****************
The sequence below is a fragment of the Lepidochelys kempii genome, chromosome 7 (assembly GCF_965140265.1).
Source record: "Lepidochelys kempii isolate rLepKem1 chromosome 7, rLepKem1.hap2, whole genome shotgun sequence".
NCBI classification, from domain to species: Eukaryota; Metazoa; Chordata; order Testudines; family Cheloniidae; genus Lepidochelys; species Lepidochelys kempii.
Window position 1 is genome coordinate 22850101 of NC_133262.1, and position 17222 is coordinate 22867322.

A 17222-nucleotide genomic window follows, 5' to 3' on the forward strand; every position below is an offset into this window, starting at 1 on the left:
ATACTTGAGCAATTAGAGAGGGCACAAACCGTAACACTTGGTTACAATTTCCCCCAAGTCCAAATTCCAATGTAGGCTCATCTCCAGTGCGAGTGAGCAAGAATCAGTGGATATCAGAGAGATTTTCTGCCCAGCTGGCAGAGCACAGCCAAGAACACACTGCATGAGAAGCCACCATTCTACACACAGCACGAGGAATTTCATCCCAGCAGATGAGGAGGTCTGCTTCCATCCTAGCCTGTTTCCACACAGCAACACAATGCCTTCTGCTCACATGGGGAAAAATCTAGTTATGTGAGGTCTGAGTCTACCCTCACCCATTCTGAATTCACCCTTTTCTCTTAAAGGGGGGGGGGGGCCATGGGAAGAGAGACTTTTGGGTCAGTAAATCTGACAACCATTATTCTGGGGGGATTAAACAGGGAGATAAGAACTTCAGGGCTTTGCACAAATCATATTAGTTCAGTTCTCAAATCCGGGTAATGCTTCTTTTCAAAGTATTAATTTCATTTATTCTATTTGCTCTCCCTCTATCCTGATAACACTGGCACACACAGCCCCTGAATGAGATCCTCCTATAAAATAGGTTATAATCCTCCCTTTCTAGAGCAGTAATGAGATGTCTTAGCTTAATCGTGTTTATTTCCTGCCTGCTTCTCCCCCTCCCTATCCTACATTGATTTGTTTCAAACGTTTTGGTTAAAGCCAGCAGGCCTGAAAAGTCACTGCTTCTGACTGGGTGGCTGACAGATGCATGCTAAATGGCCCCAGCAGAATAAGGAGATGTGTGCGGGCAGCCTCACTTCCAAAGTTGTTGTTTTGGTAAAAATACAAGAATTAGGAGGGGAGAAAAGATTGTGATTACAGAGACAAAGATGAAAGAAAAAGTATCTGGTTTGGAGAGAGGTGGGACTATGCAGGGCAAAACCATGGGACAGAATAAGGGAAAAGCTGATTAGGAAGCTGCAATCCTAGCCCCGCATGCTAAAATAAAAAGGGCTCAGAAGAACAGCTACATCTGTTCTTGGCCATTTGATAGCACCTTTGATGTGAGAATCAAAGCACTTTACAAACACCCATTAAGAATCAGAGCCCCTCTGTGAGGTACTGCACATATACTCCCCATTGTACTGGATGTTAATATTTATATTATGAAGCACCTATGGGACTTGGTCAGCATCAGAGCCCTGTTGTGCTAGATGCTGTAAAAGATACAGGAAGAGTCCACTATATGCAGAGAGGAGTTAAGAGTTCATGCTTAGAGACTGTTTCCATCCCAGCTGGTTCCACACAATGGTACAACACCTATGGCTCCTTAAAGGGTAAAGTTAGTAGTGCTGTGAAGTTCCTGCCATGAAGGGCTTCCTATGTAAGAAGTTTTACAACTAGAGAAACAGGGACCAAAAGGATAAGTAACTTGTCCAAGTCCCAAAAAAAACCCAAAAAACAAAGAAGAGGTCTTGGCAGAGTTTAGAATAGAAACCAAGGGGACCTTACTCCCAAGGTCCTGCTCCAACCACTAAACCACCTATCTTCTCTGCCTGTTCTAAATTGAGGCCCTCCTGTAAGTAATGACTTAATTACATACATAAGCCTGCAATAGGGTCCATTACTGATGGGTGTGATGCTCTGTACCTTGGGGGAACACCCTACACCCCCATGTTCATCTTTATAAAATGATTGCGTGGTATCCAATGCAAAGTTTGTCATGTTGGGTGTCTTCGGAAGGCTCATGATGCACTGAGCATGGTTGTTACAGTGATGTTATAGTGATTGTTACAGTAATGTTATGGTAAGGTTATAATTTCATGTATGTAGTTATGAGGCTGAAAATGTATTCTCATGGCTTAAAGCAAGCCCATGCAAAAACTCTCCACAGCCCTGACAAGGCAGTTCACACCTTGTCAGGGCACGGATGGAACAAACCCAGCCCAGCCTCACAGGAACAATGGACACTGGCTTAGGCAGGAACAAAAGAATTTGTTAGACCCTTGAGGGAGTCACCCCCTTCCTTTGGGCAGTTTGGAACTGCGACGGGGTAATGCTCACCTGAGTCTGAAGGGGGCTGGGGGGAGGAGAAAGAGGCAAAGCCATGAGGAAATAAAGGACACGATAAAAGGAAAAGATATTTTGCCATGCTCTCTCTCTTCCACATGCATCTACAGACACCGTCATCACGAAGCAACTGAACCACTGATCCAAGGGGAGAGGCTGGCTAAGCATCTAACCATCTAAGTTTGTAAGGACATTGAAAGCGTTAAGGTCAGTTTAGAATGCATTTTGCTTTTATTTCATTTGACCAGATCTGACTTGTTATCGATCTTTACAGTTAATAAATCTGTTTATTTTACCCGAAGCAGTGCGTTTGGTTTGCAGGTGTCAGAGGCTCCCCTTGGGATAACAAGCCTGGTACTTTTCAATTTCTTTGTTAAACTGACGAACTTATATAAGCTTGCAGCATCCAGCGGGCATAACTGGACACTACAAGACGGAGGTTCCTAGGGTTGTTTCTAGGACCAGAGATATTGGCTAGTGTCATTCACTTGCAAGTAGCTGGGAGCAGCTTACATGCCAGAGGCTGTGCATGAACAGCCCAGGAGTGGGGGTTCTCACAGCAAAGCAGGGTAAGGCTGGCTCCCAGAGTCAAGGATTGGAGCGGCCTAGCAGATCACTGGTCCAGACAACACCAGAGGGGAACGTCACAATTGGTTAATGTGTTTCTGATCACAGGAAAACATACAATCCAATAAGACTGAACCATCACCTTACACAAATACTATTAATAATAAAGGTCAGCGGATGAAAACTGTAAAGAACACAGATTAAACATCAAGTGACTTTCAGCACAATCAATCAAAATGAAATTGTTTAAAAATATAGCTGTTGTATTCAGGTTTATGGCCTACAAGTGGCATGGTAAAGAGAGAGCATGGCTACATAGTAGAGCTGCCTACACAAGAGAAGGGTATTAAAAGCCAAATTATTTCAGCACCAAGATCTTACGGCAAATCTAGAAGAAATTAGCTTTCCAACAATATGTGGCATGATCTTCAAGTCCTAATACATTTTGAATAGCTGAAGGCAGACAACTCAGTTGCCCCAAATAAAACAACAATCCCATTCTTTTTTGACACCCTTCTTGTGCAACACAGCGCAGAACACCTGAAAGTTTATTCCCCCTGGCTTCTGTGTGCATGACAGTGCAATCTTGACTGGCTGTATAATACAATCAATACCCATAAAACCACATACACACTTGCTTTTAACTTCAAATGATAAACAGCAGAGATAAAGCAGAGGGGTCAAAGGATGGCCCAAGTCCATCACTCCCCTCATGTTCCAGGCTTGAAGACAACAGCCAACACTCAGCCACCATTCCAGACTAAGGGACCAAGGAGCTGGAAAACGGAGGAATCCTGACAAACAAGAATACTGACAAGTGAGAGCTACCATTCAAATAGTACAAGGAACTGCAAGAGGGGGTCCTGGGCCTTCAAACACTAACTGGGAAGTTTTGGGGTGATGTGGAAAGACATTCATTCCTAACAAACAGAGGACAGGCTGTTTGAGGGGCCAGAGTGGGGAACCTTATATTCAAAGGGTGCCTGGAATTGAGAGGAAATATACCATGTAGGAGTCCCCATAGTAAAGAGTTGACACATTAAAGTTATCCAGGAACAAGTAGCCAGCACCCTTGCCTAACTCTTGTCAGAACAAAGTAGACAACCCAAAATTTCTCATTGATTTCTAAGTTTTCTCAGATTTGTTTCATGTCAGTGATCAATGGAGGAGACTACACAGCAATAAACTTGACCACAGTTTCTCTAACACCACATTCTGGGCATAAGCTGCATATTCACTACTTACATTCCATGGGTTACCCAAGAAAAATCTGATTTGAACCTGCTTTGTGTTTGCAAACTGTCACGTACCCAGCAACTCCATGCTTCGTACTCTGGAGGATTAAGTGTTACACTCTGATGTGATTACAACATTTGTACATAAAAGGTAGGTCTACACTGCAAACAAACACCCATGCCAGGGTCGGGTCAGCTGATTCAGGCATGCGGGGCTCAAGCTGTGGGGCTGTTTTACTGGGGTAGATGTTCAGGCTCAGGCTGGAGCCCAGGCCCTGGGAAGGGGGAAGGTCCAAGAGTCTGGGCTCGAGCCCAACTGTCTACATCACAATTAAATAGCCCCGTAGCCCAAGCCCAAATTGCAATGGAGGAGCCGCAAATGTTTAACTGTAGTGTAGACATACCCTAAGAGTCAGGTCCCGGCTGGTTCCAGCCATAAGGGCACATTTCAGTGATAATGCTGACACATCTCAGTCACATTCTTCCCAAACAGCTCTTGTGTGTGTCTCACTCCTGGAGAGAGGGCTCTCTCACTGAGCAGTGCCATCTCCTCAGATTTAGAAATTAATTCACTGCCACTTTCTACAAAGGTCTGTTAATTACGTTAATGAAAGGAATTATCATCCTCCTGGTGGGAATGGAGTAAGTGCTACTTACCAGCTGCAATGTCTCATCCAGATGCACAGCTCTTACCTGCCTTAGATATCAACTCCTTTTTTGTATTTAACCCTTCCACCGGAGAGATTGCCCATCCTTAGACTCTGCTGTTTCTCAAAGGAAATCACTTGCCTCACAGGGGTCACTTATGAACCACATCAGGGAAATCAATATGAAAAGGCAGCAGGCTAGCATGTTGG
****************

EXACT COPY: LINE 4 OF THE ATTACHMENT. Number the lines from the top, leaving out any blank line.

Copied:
Window position 1 is genome coordinate 22850101 of NC_133262.1, and position 17222 is coordinate 22867322.